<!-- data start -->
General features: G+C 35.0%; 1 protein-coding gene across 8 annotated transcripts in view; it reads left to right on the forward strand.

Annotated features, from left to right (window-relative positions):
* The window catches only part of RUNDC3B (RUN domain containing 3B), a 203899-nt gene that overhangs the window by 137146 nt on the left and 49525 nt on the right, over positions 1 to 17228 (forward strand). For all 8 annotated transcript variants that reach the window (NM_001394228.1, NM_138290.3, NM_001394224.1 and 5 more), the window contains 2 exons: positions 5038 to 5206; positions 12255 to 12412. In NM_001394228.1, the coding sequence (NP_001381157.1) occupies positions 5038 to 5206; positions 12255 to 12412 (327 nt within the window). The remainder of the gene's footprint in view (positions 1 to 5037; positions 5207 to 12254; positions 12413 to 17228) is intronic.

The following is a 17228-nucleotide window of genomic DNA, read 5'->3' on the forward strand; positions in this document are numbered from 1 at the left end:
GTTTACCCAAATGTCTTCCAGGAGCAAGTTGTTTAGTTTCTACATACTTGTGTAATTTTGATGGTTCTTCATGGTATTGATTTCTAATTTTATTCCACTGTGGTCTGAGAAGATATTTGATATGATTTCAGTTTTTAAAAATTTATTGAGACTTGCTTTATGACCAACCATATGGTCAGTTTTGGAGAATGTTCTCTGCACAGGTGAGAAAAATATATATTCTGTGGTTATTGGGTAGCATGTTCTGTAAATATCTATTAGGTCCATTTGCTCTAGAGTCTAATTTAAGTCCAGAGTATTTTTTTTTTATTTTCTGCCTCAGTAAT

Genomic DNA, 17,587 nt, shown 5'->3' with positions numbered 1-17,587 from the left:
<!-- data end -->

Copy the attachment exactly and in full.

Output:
General features: G+C 35.0%; 1 protein-coding gene across 8 annotated transcripts in view; it reads left to right on the forward strand.

Annotated features, from left to right (window-relative positions):
* The window catches only part of RUNDC3B (RUN domain containing 3B), a 203899-nt gene that overhangs the window by 137146 nt on the left and 49525 nt on the right, over positions 1 to 17228 (forward strand). For all 8 annotated transcript variants that reach the window (NM_001394228.1, NM_138290.3, NM_001394224.1 and 5 more), the window contains 2 exons: positions 5038 to 5206; positions 12255 to 12412. In NM_001394228.1, the coding sequence (NP_001381157.1) occupies positions 5038 to 5206; positions 12255 to 12412 (327 nt within the window). The remainder of the gene's footprint in view (positions 1 to 5037; positions 5207 to 12254; positions 12413 to 17228) is intronic.

The following is a 17228-nucleotide window of genomic DNA, read 5'->3' on the forward strand; positions in this document are numbered from 1 at the left end:
GTTTACCCAAATGTCTTCCAGGAGCAAGTTGTTTAGTTTCTACATACTTGTGTAATTTTGATGGTTCTTCATGGTATTGATTTCTAATTTTATTCCACTGTGGTCTGAGAAGATATTTGATATGATTTCAGTTTTTAAAAATTTATTGAGACTTGCTTTATGACCAACCATATGGTCAGTTTTGGAGAATGTTCTCTGCACAGGTGAGAAAAATATATATTCTGTGGTTATTGGGTAGCATGTTCTGTAAATATCTATTAGGTCCATTTGCTCTAGAGTCTAATTTAAGTCCAGAGTATTTTTTTTTTATTTTCTGCCTCAGTAAT

Genomic DNA, 17,587 nt, shown 5'->3' with positions numbered 1-17,587 from the left: